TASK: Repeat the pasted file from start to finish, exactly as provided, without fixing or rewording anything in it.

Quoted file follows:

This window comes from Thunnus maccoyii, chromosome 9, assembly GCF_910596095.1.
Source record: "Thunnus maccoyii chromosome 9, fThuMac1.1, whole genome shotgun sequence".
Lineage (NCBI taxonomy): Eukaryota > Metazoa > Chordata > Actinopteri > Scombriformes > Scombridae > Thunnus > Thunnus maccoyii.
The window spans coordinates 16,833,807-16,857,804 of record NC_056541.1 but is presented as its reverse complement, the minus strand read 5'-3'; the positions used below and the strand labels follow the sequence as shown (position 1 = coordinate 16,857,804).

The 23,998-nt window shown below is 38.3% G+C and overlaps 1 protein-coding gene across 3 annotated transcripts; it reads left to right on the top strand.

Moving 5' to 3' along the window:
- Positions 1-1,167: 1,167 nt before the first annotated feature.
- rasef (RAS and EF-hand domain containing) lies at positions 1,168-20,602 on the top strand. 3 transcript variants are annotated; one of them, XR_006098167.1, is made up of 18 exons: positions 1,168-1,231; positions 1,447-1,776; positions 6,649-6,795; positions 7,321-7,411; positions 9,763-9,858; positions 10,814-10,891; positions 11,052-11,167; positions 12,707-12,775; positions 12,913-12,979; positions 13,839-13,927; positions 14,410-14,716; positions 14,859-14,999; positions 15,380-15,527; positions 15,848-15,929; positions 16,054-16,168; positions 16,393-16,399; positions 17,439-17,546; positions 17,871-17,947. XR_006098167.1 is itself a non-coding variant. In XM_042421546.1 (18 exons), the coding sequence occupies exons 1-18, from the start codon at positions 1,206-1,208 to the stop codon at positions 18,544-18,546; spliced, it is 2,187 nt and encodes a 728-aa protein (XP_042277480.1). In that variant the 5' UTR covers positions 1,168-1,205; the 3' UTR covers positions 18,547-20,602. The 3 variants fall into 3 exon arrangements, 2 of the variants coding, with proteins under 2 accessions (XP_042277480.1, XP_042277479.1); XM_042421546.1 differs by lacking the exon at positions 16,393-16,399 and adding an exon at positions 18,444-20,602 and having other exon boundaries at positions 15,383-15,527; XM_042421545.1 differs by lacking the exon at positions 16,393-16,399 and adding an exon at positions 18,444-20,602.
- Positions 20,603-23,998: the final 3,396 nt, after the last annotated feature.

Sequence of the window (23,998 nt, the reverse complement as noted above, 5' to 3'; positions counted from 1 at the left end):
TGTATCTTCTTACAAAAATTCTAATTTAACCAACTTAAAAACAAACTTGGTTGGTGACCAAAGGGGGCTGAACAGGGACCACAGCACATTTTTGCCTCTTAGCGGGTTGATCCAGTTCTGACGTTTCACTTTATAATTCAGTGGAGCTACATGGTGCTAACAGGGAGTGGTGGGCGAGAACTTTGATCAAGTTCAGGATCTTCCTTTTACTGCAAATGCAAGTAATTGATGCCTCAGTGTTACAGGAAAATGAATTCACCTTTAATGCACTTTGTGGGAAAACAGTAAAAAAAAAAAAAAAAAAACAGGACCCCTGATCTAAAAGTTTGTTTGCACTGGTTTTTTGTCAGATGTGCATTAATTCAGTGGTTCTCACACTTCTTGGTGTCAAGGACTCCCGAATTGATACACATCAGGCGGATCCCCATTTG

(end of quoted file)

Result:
This window comes from Thunnus maccoyii, chromosome 9, assembly GCF_910596095.1.
Source record: "Thunnus maccoyii chromosome 9, fThuMac1.1, whole genome shotgun sequence".
Lineage (NCBI taxonomy): Eukaryota > Metazoa > Chordata > Actinopteri > Scombriformes > Scombridae > Thunnus > Thunnus maccoyii.
The window spans coordinates 16,833,807-16,857,804 of record NC_056541.1 but is presented as its reverse complement, the minus strand read 5'-3'; the positions used below and the strand labels follow the sequence as shown (position 1 = coordinate 16,857,804).

The 23,998-nt window shown below is 38.3% G+C and overlaps 1 protein-coding gene across 3 annotated transcripts; it reads left to right on the top strand.

Moving 5' to 3' along the window:
- Positions 1-1,167: 1,167 nt before the first annotated feature.
- rasef (RAS and EF-hand domain containing) lies at positions 1,168-20,602 on the top strand. 3 transcript variants are annotated; one of them, XR_006098167.1, is made up of 18 exons: positions 1,168-1,231; positions 1,447-1,776; positions 6,649-6,795; positions 7,321-7,411; positions 9,763-9,858; positions 10,814-10,891; positions 11,052-11,167; positions 12,707-12,775; positions 12,913-12,979; positions 13,839-13,927; positions 14,410-14,716; positions 14,859-14,999; positions 15,380-15,527; positions 15,848-15,929; positions 16,054-16,168; positions 16,393-16,399; positions 17,439-17,546; positions 17,871-17,947. XR_006098167.1 is itself a non-coding variant. In XM_042421546.1 (18 exons), the coding sequence occupies exons 1-18, from the start codon at positions 1,206-1,208 to the stop codon at positions 18,544-18,546; spliced, it is 2,187 nt and encodes a 728-aa protein (XP_042277480.1). In that variant the 5' UTR covers positions 1,168-1,205; the 3' UTR covers positions 18,547-20,602. The 3 variants fall into 3 exon arrangements, 2 of the variants coding, with proteins under 2 accessions (XP_042277480.1, XP_042277479.1); XM_042421546.1 differs by lacking the exon at positions 16,393-16,399 and adding an exon at positions 18,444-20,602 and having other exon boundaries at positions 15,383-15,527; XM_042421545.1 differs by lacking the exon at positions 16,393-16,399 and adding an exon at positions 18,444-20,602.
- Positions 20,603-23,998: the final 3,396 nt, after the last annotated feature.

Sequence of the window (23,998 nt, the reverse complement as noted above, 5' to 3'; positions counted from 1 at the left end):
TGTATCTTCTTACAAAAATTCTAATTTAACCAACTTAAAAACAAACTTGGTTGGTGACCAAAGGGGGCTGAACAGGGACCACAGCACATTTTTGCCTCTTAGCGGGTTGATCCAGTTCTGACGTTTCACTTTATAATTCAGTGGAGCTACATGGTGCTAACAGGGAGTGGTGGGCGAGAACTTTGATCAAGTTCAGGATCTTCCTTTTACTGCAAATGCAAGTAATTGATGCCTCAGTGTTACAGGAAAATGAATTCACCTTTAATGCACTTTGTGGGAAAACAGTAAAAAAAAAAAAAAAAAAACAGGACCCCTGATCTAAAAGTTTGTTTGCACTGGTTTTTTGTCAGATGTGCATTAATTCAGTGGTTCTCACACTTCTTGGTGTCAAGGACTCCCGAATTGATACACATCAGGCGGATCCCCATTTG